Wood Sicknesscomments (8) February 5th, 2010 in Blogs
It seems that I’ve spent my entire life, in one way or another, immersed in the subject of lumber. I could (but I certainly won’t) go into a deep, contemplative, and ethereal explanation of what wood means to me. The short of it is that I have a deep admiration for trees and a rather strong connection to the lumber they provide. But it is one specific species, and the mystique that surrounds it, that has, in a way, haunted me my entire life. The American Chestnut.
As a child I ate nearly every meal on a kitchen table made of American Chestnut, a tree that has stood on the brink of extinction due to a ravaging blight since the early 20th century. The lumber had been salvaged from an old barn by my father and crafted into a shaker style table by a relative in New York. Even at a young age, its beauty was captivating. But the story of the American Chestnut, told by my father at that very table, was even more so. Since then I’ve been drawn to the wood wherever I can see it, or find it.
Yesterday, during a photo shoot for a possible cover on the next issue, I stood on 200-year-old floor boards made of Chestnut. As is typical of a home of that vintage, the boards—which were faced nailed with square nails (likely hand forged, but possibly cut)—varied in width from an impressive 10-inches to a jaw dropping 20. I had done some work on the windows of that very home years ago. I walked around a bit and eventually made my way into the small basement. Ducking below support beams, which were chestnut tree trunks that still had their bark, I made my way to a far corner. There, lying on the dirt floor against the stone foundation was an 8-in.by 8-in hand hewn chestnut beam that was upwards of 12 feet long. My palms began to sweat when I saw it. I’ll be calling the homeowner this weekend.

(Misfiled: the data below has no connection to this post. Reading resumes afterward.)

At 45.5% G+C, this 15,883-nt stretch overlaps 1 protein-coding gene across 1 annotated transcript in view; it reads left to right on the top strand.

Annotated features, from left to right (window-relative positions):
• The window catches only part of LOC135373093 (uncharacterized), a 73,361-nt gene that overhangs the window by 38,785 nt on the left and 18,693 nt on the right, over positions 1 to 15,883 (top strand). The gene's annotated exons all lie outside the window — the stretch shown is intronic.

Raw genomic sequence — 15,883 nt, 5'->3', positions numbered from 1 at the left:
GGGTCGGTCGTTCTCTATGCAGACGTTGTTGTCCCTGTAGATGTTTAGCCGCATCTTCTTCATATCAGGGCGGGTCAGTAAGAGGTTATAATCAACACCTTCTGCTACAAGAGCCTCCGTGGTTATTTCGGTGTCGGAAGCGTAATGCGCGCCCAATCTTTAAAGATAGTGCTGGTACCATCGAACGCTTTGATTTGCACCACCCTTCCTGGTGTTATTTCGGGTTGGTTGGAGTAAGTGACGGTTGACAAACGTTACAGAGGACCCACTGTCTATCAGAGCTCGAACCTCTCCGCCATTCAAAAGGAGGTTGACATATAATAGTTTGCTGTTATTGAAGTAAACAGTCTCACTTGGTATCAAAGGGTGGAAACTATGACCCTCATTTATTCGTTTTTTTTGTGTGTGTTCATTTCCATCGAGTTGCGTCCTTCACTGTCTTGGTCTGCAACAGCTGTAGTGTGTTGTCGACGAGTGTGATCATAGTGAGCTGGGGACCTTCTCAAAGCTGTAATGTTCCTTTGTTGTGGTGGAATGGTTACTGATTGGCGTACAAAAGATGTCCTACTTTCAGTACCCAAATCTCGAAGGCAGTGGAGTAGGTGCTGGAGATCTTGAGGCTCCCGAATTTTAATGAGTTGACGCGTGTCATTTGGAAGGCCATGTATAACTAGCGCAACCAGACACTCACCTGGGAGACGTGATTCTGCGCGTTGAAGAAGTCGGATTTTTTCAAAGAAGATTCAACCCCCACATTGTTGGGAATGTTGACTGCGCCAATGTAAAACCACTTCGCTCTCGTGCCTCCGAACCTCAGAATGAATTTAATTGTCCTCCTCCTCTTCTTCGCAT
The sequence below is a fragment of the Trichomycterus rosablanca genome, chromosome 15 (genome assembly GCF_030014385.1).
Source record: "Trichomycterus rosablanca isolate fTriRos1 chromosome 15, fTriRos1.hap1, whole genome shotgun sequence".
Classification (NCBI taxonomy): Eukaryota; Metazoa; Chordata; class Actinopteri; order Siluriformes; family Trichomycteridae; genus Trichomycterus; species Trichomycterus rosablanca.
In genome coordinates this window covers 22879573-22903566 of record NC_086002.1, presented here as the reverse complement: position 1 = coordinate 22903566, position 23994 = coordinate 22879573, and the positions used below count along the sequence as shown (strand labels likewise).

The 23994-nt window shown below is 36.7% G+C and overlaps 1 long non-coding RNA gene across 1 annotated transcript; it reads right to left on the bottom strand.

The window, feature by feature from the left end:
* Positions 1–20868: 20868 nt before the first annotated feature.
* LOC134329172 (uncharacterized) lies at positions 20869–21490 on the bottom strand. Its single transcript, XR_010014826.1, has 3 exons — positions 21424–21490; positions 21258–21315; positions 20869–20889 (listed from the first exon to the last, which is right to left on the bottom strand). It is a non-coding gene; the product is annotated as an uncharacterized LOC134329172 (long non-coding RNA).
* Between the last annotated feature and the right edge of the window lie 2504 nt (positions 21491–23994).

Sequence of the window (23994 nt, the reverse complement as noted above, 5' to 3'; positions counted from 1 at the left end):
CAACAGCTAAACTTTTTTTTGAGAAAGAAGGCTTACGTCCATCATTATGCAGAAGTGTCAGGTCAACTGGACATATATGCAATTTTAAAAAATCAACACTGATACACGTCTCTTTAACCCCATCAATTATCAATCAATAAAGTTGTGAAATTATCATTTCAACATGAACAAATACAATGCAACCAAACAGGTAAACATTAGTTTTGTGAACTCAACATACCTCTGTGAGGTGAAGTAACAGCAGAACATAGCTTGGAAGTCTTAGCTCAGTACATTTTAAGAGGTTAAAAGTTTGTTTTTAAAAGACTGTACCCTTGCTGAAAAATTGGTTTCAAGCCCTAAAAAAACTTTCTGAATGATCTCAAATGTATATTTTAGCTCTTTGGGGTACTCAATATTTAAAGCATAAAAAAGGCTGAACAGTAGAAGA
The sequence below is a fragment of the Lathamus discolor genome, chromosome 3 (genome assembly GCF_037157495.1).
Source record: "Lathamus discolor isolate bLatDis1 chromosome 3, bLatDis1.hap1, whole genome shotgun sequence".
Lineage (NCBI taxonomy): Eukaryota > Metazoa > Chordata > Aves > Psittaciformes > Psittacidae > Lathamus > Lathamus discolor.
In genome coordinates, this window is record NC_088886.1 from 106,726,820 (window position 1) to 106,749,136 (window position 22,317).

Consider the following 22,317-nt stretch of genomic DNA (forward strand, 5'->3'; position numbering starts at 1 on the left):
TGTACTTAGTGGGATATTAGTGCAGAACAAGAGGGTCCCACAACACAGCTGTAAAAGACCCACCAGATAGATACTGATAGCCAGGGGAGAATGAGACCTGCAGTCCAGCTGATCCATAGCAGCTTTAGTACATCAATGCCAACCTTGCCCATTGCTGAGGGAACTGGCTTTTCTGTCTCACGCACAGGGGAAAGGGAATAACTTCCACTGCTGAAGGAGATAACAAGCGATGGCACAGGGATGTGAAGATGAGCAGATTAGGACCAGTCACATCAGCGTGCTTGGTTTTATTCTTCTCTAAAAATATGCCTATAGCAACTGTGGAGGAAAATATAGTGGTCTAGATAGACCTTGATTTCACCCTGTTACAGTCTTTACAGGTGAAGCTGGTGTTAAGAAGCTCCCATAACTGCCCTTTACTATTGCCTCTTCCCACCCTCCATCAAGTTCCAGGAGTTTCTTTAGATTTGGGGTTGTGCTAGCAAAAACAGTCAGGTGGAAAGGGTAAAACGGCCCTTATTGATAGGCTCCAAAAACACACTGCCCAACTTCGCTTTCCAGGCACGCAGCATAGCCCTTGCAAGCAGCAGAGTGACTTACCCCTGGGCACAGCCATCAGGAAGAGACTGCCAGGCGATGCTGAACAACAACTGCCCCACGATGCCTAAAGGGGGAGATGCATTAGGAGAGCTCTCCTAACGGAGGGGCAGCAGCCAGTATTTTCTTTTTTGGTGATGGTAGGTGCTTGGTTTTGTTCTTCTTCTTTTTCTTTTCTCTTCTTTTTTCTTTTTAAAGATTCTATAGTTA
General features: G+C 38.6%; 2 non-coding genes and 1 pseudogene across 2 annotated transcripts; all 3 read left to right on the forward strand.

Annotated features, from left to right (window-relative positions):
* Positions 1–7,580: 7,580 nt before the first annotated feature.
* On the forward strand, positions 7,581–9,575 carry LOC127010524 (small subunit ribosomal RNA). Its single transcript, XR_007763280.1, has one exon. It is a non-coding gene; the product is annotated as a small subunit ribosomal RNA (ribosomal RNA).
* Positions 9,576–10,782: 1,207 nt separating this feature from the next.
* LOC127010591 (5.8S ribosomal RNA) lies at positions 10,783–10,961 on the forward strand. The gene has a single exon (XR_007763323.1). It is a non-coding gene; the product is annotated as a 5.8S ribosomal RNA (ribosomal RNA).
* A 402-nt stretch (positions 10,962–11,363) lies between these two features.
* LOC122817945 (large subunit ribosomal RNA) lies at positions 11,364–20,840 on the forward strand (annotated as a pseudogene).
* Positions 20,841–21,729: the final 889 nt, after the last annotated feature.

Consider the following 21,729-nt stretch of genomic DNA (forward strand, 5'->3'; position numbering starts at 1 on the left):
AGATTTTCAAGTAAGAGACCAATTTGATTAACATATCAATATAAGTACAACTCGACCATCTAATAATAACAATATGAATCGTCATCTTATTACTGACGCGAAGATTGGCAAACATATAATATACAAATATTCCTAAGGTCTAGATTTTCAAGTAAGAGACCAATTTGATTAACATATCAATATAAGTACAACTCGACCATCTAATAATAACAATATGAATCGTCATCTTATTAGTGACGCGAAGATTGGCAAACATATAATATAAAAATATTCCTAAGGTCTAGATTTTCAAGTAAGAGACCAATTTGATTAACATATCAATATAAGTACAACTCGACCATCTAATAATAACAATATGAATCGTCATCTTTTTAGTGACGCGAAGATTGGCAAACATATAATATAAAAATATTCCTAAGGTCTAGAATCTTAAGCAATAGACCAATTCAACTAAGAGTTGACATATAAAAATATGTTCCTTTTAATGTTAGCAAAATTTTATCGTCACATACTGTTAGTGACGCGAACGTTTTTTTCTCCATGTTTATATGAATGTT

Am I the only one stricken with this sickness? Do you have a tree, or a species of wood, that has special meaning to you? Add a comment below. Feel free to elaborate on why it’s special, and what your greatest finds have been.
posted in: Blogs, architecture, restorations, additions, floors, timber-frame, colonial, federal, cape cod